An exoplanet smaller than the Earth may have been identified in some far away solar system.
Astronomers using NASA’s Spitzer Space Telescope have detected what they believe is a planet two-thirds the size of Earth. The exoplanet candidate, called UCF-1.01, is located a mere 33 light-years away, making it possibly the nearest world to our solar system that is smaller than our home planet.
Exoplanets circle stars beyond our sun. Only a handful smaller than Earth have been found so far. Spitzer has performed transit studies on known exoplanets, but UCF-1.01 is the first ever identified with the space telescope, pointing to a possible role for Spitzer in helping discover potentially habitable, terrestrial-sized worlds.
“We have found strong evidence for a very small, very hot and very near planet with the help of the Spitzer Space Telescope,” said Kevin Stevenson from the University of Central Florida in Orlando. Stevenson is lead author of the paper, which has been accepted for publication in The Astrophysical Journal. “Identifying nearby small planets such as UCF-1.01 may one day lead to their characterization using future instruments.”
Meanwhile, closer to home: Cassini has seen lightning on Saturn. That in itself is not that unusual, but this lightning was spotted on the sunlight side of the planet. That’s a first:
Saturn was playing the lightning storm blues. NASA’s Cassini spacecraft has captured images of last year’s storm on Saturn, the largest storm seen up-close at the planet, with bluish spots in the middle of swirling clouds. Those bluish spots indicate flashes of lightning and mark the first time scientists have detected lightning in visible wavelengths on the side of Saturn illuminated by the sun.
“We didn’t think we’d see lightning on Saturn’s day side – only its night side,” said Ulyana Dyudina, a Cassini imaging team associate based at the California Institute of Technology in Pasadena. “The fact that Cassini was able to detect the lightning means that it was very intense.”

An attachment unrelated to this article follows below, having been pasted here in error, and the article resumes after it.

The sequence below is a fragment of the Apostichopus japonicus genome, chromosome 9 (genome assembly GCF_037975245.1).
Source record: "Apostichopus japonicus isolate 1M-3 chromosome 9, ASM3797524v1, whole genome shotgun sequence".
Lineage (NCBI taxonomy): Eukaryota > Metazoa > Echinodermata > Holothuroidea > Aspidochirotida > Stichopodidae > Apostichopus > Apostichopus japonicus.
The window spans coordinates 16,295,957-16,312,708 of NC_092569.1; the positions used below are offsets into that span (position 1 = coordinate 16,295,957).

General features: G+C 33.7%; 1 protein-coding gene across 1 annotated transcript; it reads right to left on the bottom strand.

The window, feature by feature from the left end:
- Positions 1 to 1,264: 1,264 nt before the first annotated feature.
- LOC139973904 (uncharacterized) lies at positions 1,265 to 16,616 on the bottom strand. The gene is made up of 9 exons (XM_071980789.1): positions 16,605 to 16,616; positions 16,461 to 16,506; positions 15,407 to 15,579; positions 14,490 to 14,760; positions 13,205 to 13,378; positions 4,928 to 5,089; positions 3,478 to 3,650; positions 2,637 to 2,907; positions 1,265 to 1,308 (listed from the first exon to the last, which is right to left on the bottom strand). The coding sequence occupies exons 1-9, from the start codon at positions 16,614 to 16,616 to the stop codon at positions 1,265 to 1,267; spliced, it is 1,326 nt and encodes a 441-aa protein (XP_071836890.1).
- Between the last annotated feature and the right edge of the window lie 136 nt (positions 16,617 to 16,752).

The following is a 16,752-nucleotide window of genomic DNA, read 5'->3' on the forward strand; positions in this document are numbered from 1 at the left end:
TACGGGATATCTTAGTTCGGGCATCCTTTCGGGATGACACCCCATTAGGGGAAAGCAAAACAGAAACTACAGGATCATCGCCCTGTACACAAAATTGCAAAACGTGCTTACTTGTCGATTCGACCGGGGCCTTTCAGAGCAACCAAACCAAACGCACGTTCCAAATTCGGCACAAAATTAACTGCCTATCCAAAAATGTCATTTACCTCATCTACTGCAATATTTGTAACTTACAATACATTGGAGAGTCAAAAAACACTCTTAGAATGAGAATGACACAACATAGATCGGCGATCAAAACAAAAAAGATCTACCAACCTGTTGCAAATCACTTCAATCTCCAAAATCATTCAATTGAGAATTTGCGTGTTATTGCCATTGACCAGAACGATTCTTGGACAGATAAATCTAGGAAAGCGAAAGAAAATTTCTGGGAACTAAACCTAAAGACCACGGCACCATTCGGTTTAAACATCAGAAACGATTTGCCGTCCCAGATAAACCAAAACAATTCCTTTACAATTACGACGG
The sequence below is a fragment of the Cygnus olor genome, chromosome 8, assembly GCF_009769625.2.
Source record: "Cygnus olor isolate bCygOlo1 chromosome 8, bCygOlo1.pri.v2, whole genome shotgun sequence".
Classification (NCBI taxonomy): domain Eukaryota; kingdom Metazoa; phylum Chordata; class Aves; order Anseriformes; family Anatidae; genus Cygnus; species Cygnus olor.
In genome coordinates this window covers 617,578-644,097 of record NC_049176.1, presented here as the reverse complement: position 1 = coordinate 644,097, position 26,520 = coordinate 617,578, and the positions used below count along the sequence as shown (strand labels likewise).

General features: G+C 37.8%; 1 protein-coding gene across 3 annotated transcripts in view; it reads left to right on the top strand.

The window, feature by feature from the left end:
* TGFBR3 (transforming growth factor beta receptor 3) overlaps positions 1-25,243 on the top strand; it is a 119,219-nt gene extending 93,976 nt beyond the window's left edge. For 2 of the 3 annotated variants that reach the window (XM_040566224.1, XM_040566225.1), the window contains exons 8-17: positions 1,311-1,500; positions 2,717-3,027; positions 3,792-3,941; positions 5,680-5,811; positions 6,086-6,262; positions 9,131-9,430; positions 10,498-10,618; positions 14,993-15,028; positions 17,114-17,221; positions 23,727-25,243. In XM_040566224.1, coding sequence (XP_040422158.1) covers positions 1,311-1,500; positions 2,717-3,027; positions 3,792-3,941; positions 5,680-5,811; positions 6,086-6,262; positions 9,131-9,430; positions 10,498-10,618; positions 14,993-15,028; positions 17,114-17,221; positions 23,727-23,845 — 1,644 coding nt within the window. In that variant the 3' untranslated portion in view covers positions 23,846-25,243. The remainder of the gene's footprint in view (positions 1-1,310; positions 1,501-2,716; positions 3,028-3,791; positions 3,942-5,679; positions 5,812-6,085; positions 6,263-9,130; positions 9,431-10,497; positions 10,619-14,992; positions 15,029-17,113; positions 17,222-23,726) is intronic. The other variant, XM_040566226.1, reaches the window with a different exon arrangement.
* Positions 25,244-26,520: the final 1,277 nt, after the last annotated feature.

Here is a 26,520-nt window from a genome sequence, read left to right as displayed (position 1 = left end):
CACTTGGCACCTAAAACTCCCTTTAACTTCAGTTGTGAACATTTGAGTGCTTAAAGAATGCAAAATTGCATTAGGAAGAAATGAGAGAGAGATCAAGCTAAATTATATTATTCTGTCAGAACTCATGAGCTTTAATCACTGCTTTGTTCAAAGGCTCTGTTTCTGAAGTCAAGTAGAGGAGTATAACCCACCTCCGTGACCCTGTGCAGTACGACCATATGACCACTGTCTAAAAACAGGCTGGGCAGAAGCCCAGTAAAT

I just got a copy of The Linux Command Line: A Complete Introduction. I read one review of it a while back which was quite positive, suggesting that the book was both really useful and really not boring. Here’s the description from the publisher:
You’ve experienced the shiny, point-and-click surface of your Linux computer—now dive below and explore its depths with the power of the command line.
The Linux Command Line takes you from your very first terminal keystrokes to writing full programs in Bash, the most popular Linux shell. Along the way you’ll learn the timeless skills handed down by generations of gray-bearded, mouse-shunning gurus: file navigation, environment configuration, command chaining, pattern matching with regular expressions, and more.
In addition to that practical knowledge, author William Shotts reveals the philosophy behind these tools and the rich heritage that your desktop Linux machine has inherited from Unix supercomputers of yore.
As you make your way through the book’s short, easily-digestible chapters, you’ll learn how to:
Create and delete files, directories, and symlinks
Administer your system, including networking, package installation, and process management
Use standard input and output, redirection, and pipelines
Edit files with Vi, the world’s most popular text editor
Write shell scripts to automate common or boring tasks
Slice and dice text files with cut, paste, grep, patch, and sed
Once you overcome your initial “shell shock,” you’ll find that the command line is a natural and expressive way to communicate with your computer. Just don’t be surprised if your mouse starts to gather dust.
I will be reporting back on this later, but it looks good so far.
The Olympics are old. The first ancient Greek Olympic game may have been held in 776 BC in the Greek city of Olympia. Almost 1,200 years later, when Greece was being Christianized, Theodosius I decided that the Olympics would not be played any more, so the last games of the original series was probably in 394 AD. These games had their own origin myth, and according to that myth, the first event was a race between two gods.
Apparently, the first actual (as in non-mythical) game was a race among women to decide who would be the Priestess for the goddess Hera. Later, a race was added for men to see who would become the consort for the local priestess. So, the earliest Olympics included foot races and the prize was sometimes one’s role in a sexual liaison. This, I assume, is where the phrase “racy” comes form. Continue reading What was the oldest Olympic sport?→